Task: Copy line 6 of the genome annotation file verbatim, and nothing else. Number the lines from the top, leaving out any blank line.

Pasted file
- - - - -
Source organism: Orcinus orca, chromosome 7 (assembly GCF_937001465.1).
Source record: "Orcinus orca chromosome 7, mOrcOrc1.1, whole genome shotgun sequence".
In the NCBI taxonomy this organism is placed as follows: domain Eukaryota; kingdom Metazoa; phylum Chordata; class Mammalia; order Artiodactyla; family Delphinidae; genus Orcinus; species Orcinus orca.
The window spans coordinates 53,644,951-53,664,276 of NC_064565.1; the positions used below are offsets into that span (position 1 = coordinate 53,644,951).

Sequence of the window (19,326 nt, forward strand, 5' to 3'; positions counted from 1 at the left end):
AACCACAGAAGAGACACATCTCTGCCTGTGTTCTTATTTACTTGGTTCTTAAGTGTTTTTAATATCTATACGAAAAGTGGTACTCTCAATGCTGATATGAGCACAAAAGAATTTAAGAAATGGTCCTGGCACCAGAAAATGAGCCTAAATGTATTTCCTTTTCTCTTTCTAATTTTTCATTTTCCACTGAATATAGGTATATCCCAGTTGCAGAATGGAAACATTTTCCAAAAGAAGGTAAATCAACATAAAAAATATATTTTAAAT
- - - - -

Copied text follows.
AACCACAGAAGAGACACATCTCTGCCTGTGTTCTTATTTACTTGGTTCTTAAGTGTTTTTAATATCTATACGAAAAGTGGTACTCTCAATGCTGATATGAGCACAAAAGAATTTAAGAAATGGTCCTGGCACCAGAAAATGAGCCTAAATGTATTTCCTTTTCTCTTTCTAATTTTTCATTTTCCACTGAATATAGGTATATCCCAGTTGCAGAATGGAAACATTTTCCAAAAGAAGGTAAATCAACATAAAAAATATATTTTAAAT